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ArXiv Preprint

Background: Medical decision-making impacts both individual and public health. Clinical scores are commonly used among a wide variety of decision-making models for determining the degree of disease deterioration at the bedside. AutoScore was proposed as a useful clinical score generator based on machine learning and a generalized linear model. Its current framework, however, still leaves room for improvement when addressing unbalanced data of rare events. Methods: Using machine intelligence approaches, we developed AutoScore-Imbalance, which comprises three components: training dataset optimization, sample weight optimization, and adjusted AutoScore. All scoring models were evaluated on the basis of their area under the curve (AUC) in the receiver operating characteristic analysis and balanced accuracy (i.e., mean value of sensitivity and specificity). By utilizing a publicly accessible dataset from Beth Israel Deaconess Medical Center, we assessed the proposed model and baseline approaches in the prediction of inpatient mortality. Results: AutoScore-Imbalance outperformed baselines in terms of AUC and balanced accuracy. The nine-variable AutoScore-Imbalance sub-model achieved the highest AUC of 0.786 (0.732-0.839) while the eleven-variable original AutoScore obtained an AUC of 0.723 (0.663-0.783), and the logistic regression with 21 variables obtained an AUC of 0.743 (0.685-0.800). The AutoScore-Imbalance sub-model (using down-sampling algorithm) yielded an AUC of 0. 0.771 (0.718-0.823) with only five variables, demonstrating a good balance between performance and variable sparsity. Conclusions: The AutoScore-Imbalance tool has the potential to be applied to highly unbalanced datasets to gain further insight into rare medical events and to facilitate real-world clinical decision-making.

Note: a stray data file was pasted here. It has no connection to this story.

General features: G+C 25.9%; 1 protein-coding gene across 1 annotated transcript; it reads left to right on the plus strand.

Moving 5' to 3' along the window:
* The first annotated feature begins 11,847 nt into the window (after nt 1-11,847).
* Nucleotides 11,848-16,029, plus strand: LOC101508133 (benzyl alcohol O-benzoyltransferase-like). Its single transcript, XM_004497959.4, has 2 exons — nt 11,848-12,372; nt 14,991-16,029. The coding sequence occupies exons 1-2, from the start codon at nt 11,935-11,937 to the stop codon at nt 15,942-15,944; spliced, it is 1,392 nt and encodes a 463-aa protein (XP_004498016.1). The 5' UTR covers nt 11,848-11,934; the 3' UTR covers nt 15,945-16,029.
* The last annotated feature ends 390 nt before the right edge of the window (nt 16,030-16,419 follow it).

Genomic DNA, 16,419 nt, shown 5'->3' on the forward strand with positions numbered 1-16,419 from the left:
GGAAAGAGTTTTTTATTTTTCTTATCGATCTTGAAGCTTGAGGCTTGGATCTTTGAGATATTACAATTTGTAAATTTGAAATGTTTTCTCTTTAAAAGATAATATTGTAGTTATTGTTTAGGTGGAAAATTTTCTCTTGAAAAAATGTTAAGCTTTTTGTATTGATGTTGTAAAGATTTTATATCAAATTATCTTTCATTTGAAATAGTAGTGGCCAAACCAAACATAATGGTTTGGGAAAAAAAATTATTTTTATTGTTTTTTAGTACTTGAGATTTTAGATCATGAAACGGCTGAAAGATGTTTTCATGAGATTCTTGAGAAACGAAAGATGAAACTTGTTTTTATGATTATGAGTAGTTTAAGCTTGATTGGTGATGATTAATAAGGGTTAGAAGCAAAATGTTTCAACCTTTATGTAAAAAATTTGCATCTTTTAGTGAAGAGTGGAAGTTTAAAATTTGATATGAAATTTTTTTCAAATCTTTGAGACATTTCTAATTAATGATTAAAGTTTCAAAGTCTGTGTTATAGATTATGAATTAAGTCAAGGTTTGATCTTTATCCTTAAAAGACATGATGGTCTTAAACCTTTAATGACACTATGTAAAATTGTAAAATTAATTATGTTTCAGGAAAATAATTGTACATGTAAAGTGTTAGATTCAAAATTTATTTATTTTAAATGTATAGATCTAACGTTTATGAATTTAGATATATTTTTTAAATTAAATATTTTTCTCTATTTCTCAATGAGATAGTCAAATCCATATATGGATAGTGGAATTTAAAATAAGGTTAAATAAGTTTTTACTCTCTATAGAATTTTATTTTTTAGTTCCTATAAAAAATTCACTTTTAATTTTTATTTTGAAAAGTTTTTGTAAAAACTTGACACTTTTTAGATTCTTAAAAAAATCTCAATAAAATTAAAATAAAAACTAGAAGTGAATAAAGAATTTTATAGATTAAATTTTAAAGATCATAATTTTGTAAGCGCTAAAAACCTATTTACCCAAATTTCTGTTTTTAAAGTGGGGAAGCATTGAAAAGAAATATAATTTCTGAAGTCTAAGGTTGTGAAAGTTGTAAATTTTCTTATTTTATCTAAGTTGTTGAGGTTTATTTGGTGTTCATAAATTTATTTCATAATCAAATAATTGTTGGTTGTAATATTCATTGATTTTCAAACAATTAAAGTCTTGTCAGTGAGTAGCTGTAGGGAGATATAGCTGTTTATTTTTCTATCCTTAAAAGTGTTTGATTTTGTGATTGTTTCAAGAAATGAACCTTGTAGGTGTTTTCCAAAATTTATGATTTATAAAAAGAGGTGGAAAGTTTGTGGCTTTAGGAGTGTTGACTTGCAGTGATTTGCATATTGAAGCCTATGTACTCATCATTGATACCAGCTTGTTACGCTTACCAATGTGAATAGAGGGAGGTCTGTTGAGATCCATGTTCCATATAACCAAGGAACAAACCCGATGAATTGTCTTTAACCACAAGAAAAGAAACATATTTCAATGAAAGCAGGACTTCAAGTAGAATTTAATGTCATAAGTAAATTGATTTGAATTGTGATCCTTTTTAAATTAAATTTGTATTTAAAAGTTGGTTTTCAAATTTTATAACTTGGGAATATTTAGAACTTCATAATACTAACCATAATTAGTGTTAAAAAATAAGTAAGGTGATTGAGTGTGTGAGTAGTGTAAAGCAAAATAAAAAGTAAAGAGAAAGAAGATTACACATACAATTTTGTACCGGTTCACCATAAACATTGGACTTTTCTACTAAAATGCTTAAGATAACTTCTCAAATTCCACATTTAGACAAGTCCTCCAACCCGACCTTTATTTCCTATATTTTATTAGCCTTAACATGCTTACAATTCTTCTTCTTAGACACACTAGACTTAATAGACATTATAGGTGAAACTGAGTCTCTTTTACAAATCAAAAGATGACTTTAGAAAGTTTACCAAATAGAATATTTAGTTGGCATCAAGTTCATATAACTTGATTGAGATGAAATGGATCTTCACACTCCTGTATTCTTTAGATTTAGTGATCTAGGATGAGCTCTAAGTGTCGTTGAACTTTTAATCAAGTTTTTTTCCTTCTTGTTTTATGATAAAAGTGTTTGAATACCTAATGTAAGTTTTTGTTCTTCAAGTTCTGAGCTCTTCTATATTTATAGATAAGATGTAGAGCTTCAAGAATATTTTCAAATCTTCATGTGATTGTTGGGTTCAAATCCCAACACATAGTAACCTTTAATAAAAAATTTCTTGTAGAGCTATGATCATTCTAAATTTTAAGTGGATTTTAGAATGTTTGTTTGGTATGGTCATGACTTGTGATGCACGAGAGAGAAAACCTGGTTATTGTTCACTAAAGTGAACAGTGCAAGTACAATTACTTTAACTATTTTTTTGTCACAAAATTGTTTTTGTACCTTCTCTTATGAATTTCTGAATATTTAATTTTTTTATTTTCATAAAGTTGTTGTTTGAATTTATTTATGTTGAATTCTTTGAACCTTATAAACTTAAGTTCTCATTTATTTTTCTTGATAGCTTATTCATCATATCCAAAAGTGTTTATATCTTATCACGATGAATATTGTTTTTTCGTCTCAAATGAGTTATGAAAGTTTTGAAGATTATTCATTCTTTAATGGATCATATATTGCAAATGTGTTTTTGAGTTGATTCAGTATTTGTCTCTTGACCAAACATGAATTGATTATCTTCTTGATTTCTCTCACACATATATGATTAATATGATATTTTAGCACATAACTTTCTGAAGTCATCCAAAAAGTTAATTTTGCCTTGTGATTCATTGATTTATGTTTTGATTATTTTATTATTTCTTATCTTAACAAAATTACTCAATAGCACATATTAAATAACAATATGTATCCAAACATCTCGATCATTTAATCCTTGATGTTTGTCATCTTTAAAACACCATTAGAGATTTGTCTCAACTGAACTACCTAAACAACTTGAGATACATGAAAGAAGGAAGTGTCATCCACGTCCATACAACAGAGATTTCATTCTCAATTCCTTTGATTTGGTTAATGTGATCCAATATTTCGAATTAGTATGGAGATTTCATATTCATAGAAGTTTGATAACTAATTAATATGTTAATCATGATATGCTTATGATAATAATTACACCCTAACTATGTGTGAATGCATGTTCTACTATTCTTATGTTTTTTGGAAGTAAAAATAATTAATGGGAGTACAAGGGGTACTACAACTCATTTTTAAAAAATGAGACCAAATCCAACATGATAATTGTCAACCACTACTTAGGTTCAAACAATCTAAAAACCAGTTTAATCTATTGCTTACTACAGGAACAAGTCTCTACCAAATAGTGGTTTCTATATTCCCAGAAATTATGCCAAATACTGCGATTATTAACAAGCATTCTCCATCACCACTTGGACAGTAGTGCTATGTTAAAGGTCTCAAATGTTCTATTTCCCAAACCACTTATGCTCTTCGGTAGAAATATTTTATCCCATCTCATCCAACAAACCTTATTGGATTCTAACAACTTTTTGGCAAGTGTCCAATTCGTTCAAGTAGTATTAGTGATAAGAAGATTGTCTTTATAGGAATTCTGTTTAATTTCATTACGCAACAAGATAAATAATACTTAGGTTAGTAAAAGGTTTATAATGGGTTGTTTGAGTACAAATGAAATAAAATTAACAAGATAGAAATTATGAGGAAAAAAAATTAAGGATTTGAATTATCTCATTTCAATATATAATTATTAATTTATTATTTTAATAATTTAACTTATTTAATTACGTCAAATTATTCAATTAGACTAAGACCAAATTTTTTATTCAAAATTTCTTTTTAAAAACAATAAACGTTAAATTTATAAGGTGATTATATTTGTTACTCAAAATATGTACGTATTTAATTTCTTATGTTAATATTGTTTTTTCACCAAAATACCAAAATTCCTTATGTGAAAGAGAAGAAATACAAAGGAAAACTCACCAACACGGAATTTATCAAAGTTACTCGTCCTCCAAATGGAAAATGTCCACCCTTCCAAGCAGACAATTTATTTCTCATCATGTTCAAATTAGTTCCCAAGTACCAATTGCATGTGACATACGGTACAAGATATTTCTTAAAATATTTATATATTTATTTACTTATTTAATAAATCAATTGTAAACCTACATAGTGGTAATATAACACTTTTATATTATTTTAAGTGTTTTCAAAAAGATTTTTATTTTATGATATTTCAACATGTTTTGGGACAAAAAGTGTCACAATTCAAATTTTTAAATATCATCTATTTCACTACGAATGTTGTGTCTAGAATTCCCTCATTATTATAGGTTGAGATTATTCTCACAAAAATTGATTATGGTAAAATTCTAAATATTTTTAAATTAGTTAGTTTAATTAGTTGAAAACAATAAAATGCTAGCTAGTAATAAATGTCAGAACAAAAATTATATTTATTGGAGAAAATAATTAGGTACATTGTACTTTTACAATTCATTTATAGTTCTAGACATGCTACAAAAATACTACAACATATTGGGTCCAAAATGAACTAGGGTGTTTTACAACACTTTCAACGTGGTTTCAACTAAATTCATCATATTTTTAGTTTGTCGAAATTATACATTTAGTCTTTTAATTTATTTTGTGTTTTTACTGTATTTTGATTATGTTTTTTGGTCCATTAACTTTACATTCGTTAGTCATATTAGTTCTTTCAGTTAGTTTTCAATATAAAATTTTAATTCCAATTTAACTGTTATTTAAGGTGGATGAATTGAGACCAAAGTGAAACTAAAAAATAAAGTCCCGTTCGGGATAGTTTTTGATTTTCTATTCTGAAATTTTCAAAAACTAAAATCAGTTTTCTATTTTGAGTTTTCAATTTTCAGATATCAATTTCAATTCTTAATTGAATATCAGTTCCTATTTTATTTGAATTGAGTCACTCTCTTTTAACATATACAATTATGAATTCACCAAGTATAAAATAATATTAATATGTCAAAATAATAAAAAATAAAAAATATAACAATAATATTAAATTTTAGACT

Han Yuan, Feng Xie, Marcus Eng Hock Ong, Yilin Ning, Marcel Lucas Chee, Seyed Ehsan Saffari, Hairil Rizal Abdullah, Benjamin Alan Goldstein, Bibhas Chakraborty, Nan Liu